Internment Camps in the U.S
By: Torri Miller
Who was in the camps and why were there camps!
When the Japanese attacked Pearl Harbor, President Roosevelt put 120,000 Japanese that were living in the U.S in interment camps. Roosevelt thought they were spying on the U.S and reporting it to the Japanese. So they were sending them to the camps. They were housed in barracks and had to used communal areas to wash their clothes and eat.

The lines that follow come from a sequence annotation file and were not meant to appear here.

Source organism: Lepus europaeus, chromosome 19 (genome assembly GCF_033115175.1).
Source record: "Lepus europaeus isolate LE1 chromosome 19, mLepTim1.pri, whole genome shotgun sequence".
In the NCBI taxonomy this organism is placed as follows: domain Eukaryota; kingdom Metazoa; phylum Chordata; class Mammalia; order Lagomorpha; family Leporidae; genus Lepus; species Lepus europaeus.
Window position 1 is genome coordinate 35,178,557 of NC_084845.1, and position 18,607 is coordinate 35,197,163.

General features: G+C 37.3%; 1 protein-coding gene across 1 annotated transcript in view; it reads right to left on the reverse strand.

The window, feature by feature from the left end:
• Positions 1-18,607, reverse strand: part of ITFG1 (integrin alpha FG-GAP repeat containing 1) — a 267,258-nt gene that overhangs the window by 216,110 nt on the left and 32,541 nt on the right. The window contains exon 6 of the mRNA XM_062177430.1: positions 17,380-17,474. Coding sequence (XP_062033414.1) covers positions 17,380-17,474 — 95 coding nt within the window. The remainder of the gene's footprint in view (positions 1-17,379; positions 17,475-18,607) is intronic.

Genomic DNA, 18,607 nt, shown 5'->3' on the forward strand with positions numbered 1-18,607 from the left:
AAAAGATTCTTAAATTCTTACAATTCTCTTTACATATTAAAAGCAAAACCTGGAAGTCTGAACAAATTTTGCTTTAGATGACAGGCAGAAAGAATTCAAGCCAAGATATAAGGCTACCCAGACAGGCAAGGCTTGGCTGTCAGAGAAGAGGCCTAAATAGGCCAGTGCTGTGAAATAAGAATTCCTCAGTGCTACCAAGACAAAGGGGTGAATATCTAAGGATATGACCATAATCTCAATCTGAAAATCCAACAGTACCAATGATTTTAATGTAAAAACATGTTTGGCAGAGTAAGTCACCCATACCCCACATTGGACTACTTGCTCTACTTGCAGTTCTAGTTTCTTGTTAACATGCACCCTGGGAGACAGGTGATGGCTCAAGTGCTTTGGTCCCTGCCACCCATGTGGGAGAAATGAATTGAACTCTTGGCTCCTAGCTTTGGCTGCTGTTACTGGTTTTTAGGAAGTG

How many camps were there?
There were about ten different camps in the U.S. The ten different camps were Topaz, Poston, Gila River, Amache, Jerome, Rohuid, Minidoka, Manzanar, Tule, and Heart Mountain.
Some pictures of what they did!
This picture represents a sign of where their area limits were.
This picture represents the Japanese in the camps behind the barbed wires, and was not allowed to pass it.
This picture represents the Japanese had 48 hours to pack their belongings and head out to the camps.
When it happened
Where did it happen
Most of the camps were in the desert. There were high and low temperatures there. The high was near to 100 degrees and the low was near to -30 degrees.